The Energy Report: Fadi, the International Fertilizer Industry Association is reporting that the fertilizer market is on the mend, with demand for potash rising 3.7% per year. Today, U.S. potash prices are at about $575 per metric ton (mt), compared with $380/mt last year. What caused the upswing?
Fadi Benjamin: Let's look at what caused the potash crash: Back in 2008–2009, potash prices had risen to almost $1,000/mt, driven by Chinese demand. Crop prices were relatively low at $3.50 corn, $10.25 soy and $4.44 wheat. Farmers around the world retaliated as they could not justify the economics of these high potash prices and low crop prices. Many farmers, particularly in North America, took a "potash holiday." They stopped applying the mineral to cropland for a couple of years. The holiday was possible because crops do not consume all of the fertilizer immediately, and the remainder stays in the soil as a reserve. But now, all around the globe, the potash content in soils is too low. The demand for potash has returned, and crop prices have significantly increased. We are now in a world of $7.90 spot corn prices, $16.65 spot soy and $8.89 spot wheat. It may take two to three years of aggressive potash application for North American soils to reach 2008 soil levels.
TER: Will the predicted slowdown of growth in China and other developing countries impact the outlook for potash?
FB: Slowdown or not, people need to eat. Population is on the rise in developing countries, including China and India. There is a push to grow more crops, to utilize more of the arable land, to improve yields and to raise cattle for meat. Agriculture requires potash.
TER: Which countries and regions are the largest potash consumers, and which are the largest producers? Is there a regional or global synergy between networks of production and consumption?
FB: Canada and Russia are the two largest potash producers. India, China, Brazil and the United States are the largest consumers. There are synergies in the form of two marketing organizations. One, Canpotex, represents North American producers, and the other, Belarusian Potash Co., represents Russian producers. Russia and Canada are the gorillas in the potash cage. They ship potash around the globe, especially to China, India and Brazil, the areas of greatest need.
TER: Saskatchewan holds about 40% of the world's known potash reserves. Should investors look first to Canada for potash production? Which countries are delivering the most bang for the potash investor's buck?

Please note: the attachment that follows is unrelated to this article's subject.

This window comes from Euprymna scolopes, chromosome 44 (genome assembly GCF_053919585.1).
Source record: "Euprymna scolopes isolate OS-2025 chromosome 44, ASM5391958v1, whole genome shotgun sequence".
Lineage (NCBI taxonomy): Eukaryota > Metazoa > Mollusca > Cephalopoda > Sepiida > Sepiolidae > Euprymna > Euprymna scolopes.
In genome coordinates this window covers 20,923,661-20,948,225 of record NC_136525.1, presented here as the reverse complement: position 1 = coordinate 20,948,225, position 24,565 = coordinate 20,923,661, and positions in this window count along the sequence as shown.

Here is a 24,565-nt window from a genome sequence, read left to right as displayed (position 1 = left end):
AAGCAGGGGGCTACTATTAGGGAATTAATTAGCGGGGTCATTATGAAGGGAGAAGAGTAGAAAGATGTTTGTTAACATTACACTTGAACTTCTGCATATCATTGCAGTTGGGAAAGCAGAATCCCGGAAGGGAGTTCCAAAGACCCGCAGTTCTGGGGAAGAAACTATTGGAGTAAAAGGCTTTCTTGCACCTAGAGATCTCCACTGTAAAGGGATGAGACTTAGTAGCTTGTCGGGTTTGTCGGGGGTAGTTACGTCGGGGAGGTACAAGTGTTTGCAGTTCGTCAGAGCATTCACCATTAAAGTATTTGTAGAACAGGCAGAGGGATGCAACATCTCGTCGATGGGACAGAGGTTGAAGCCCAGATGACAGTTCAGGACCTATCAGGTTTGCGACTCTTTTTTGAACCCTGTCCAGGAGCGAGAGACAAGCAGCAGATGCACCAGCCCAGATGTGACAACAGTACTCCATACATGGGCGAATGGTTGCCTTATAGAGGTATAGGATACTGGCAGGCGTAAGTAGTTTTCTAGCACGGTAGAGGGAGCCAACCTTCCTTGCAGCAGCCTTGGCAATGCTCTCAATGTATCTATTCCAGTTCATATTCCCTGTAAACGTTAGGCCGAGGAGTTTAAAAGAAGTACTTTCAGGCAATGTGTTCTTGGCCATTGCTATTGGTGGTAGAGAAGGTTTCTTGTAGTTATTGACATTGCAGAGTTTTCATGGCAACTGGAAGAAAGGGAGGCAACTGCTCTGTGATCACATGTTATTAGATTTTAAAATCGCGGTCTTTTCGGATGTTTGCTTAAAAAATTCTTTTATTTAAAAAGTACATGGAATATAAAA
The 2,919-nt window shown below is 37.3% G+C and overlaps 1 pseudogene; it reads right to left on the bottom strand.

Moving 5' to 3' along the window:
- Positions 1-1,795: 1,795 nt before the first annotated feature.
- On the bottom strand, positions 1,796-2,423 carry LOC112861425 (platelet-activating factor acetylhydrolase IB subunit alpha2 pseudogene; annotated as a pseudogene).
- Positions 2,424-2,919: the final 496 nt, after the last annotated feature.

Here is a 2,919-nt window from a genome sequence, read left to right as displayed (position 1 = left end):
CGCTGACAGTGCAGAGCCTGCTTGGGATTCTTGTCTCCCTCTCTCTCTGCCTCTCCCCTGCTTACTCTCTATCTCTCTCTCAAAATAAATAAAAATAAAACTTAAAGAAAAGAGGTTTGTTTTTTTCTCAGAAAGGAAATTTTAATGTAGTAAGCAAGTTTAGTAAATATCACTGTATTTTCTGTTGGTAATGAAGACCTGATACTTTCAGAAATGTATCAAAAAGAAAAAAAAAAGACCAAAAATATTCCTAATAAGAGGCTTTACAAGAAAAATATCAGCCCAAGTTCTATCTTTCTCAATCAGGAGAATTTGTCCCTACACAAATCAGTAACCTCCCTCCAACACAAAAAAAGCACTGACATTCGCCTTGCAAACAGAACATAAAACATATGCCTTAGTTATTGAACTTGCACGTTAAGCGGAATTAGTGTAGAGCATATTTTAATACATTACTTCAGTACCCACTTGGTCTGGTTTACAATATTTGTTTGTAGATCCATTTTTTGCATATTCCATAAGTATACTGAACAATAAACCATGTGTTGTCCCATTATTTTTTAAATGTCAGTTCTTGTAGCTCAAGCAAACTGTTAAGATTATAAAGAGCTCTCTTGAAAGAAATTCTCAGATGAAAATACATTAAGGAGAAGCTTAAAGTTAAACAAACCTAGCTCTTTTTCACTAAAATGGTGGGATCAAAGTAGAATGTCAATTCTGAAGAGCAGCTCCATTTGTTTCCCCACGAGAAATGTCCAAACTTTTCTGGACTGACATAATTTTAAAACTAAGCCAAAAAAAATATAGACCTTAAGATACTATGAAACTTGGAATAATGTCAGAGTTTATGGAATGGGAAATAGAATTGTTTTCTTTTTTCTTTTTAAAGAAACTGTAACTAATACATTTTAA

FB: Junior potash miners are quite active in Africa, which is rich in resource commodities. Companies looking for potash in eastern Africa, specifically Ethiopia, include Allana Potash Corp. (AAA:TSX; ALLRF:OTCQX) and Ethiopian Potash Corp. (FED:TSX.V; FED.WT:TSX.V). Companies exploring for potash in western Africa include Elemental Minerals Ltd. (ELM:TSX; ELM:ASX) and MagIndustries Corp. (MAA:TSX). There are a number of explorers in Brazil, including Rio Verde Minerals Development Corp. (RVD:TSX) and Verde Potash (NPK:TSX). But even in highly developed Saskatchewan investors will find a spectrum of companies, from early-stage developers to those that are fairly advanced and in search of financing to build a mine.
TER: Do you have any names in that space?
FB: Western Potash Corp. (WPX:TSX.V) is the most advanced junior potash company in Saskatchewan. Before Western Potash even had a feasibility study of its Milestone project in hand, it had pushed the bar high enough to attract the interest of a Chinese strategic investor, China BlueChemical Ltd. (CBC:HK:3983).
TER: Your firm, Northern Securities, recently lowered the target price on Western Potash from CA$3.30 to CA$2.30. Why? Are you still bullish on the company?
FB: China Blue withdrew at the last minute, so we lowered the target price. Western Potash had been working with China Blue as a potential partner for at least a year. China Blue did six months of research and due diligence. For reasons that have not been disclosed to Western Potash's management, the parent company of China Blue did not approve the deal. But we know the Chinese did not find an issue with the project itself, or the negotiations would not have gone so far.
TER: Western Potash recently signed a deal to purchase city wastewater for use at Milestone.
FB: That is one reason we are bullish on Western. First and foremost, Milestone is an excellent deposit. Now, low-cost water for solution mining is available as well, through Western Potash's agreement with the city of Regina. The Milestone grades are conducive for low operating costs, and Western Potash has access to low-cost natural gas from Canadian shale gas producers. From a logistical standpoint, Western Potash is nicely connected to rail infrastructure and to ports in Vancouver.
TER: You mentioned Elemental Minerals, which is developing a project in the Republic of Congo. What is the news on that front?